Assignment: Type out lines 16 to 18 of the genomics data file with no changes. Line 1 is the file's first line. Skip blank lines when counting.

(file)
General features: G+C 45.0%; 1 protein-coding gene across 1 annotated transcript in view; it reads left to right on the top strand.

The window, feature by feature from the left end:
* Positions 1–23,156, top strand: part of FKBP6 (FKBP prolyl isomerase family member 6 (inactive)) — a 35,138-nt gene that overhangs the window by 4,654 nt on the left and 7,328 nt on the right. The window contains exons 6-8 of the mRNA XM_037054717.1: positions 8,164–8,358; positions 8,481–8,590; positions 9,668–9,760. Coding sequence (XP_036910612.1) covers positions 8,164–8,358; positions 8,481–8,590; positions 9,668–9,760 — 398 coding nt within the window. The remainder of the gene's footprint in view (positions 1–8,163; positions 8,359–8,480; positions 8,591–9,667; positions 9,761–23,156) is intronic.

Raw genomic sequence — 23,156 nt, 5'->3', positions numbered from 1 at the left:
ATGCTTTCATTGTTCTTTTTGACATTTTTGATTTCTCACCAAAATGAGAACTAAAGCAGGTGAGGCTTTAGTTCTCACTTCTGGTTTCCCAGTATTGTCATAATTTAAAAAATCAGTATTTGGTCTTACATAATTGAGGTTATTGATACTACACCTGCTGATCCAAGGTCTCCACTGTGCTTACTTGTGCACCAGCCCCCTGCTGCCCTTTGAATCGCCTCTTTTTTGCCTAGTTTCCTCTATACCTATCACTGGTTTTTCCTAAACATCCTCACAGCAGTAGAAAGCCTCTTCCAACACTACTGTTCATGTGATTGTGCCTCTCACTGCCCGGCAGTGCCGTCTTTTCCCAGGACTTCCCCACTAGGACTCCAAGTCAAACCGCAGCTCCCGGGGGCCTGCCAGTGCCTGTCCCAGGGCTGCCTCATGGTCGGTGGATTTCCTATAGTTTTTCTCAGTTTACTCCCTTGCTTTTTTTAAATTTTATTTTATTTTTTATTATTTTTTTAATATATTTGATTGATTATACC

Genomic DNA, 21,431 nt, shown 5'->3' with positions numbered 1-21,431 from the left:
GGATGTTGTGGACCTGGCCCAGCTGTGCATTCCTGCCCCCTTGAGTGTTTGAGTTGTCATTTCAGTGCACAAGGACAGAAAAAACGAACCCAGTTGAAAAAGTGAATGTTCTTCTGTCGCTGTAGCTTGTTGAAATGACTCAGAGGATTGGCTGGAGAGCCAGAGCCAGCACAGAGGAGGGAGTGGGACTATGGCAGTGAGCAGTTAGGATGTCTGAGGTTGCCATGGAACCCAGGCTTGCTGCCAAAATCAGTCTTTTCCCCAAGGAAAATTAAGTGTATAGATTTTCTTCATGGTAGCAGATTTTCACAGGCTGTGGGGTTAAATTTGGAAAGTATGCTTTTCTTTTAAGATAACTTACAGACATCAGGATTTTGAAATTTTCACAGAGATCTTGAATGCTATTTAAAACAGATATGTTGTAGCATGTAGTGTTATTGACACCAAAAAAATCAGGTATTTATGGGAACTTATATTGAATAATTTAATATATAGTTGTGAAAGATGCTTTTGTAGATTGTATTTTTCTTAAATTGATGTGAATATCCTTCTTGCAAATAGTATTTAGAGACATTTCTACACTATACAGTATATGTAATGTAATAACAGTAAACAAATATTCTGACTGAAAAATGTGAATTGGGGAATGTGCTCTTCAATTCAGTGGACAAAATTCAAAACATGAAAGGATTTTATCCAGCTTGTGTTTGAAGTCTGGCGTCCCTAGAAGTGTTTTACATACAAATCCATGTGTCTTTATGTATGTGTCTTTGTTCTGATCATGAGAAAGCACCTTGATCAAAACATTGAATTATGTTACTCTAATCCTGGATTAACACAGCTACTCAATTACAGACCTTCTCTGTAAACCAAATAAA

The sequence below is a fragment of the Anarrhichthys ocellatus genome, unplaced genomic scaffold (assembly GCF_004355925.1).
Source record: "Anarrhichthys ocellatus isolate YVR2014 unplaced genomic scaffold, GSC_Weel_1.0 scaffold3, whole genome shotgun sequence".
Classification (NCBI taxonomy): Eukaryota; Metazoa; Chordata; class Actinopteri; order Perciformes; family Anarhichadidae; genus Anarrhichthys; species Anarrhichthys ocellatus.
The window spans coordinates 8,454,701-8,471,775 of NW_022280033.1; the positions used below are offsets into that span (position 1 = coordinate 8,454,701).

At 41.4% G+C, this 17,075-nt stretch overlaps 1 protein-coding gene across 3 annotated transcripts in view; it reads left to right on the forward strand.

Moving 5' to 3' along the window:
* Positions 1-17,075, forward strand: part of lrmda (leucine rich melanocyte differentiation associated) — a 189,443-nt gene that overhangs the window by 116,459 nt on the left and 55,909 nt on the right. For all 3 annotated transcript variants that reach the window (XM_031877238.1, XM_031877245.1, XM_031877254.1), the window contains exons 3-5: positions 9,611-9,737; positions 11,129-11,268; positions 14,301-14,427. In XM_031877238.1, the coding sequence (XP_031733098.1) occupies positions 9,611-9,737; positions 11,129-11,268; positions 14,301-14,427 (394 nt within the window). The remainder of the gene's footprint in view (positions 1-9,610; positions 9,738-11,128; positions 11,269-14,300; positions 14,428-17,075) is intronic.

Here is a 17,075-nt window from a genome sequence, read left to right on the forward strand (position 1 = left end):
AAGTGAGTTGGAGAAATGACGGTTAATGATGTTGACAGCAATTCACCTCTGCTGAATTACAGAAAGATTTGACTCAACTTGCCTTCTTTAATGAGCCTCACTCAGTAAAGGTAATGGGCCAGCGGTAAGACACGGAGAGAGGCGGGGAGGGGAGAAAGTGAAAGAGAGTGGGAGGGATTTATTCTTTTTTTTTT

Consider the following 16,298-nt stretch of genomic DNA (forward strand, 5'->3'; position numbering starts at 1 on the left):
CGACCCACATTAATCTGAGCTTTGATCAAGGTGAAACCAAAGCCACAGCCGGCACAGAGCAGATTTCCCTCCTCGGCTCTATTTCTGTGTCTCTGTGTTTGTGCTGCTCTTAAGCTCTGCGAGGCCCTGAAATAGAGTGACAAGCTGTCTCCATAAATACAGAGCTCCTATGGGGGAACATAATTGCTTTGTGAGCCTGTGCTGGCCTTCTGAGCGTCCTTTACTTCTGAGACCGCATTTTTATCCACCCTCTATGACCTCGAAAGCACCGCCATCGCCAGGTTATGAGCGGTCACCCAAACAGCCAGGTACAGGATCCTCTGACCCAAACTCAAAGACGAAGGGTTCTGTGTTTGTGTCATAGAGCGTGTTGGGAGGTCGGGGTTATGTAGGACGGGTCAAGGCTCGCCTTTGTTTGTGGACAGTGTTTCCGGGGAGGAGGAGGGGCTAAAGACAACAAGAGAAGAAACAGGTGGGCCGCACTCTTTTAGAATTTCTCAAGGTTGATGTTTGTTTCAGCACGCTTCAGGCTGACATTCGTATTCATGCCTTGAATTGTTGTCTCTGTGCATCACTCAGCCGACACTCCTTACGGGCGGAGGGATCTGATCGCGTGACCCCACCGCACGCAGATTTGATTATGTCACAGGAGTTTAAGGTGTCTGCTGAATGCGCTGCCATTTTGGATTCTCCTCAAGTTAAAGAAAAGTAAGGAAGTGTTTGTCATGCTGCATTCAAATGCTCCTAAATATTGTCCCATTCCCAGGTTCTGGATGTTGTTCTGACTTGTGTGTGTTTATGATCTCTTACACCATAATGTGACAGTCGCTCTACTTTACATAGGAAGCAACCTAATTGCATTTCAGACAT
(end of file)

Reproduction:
AAGTGAGTTGGAGAAATGACGGTTAATGATGTTGACAGCAATTCACCTCTGCTGAATTACAGAAAGATTTGACTCAACTTGCCTTCTTTAATGAGCCTCACTCAGTAAAGGTAATGGGCCAGCGGTAAGACACGGAGAGAGGCGGGGAGGGGAGAAAGTGAAAGAGAGTGGGAGGGATTTATTCTTTTTTTTTT

Consider the following 16,298-nt stretch of genomic DNA (forward strand, 5'->3'; position numbering starts at 1 on the left):
CGACCCACATTAATCTGAGCTTTGATCAAGGTGAAACCAAAGCCACAGCCGGCACAGAGCAGATTTCCCTCCTCGGCTCTATTTCTGTGTCTCTGTGTTTGTGCTGCTCTTAAGCTCTGCGAGGCCCTGAAATAGAGTGACAAGCTGTCTCCATAAATACAGAGCTCCTATGGGGGAACATAATTGCTTTGTGAGCCTGTGCTGGCCTTCTGAGCGTCCTTTACTTCTGAGACCGCATTTTTATCCACCCTCTATGACCTCGAAAGCACCGCCATCGCCAGGTTATGAGCGGTCACCCAAACAGCCAGGTACAGGATCCTCTGACCCAAACTCAAAGACGAAGGGTTCTGTGTTTGTGTCATAGAGCGTGTTGGGAGGTCGGGGTTATGTAGGACGGGTCAAGGCTCGCCTTTGTTTGTGGACAGTGTTTCCGGGGAGGAGGAGGGGCTAAAGACAACAAGAGAAGAAACAGGTGGGCCGCACTCTTTTAGAATTTCTCAAGGTTGATGTTTGTTTCAGCACGCTTCAGGCTGACATTCGTATTCATGCCTTGAATTGTTGTCTCTGTGCATCACTCAGCCGACACTCCTTACGGGCGGAGGGATCTGATCGCGTGACCCCACCGCACGCAGATTTGATTATGTCACAGGAGTTTAAGGTGTCTGCTGAATGCGCTGCCATTTTGGATTCTCCTCAAGTTAAAGAAAAGTAAGGAAGTGTTTGTCATGCTGCATTCAAATGCTCCTAAATATTGTCCCATTCCCAGGTTCTGGATGTTGTTCTGACTTGTGTGTGTTTATGATCTCTTACACCATAATGTGACAGTCGCTCTACTTTACATAGGAAGCAACCTAATTGCATTTCAGACAT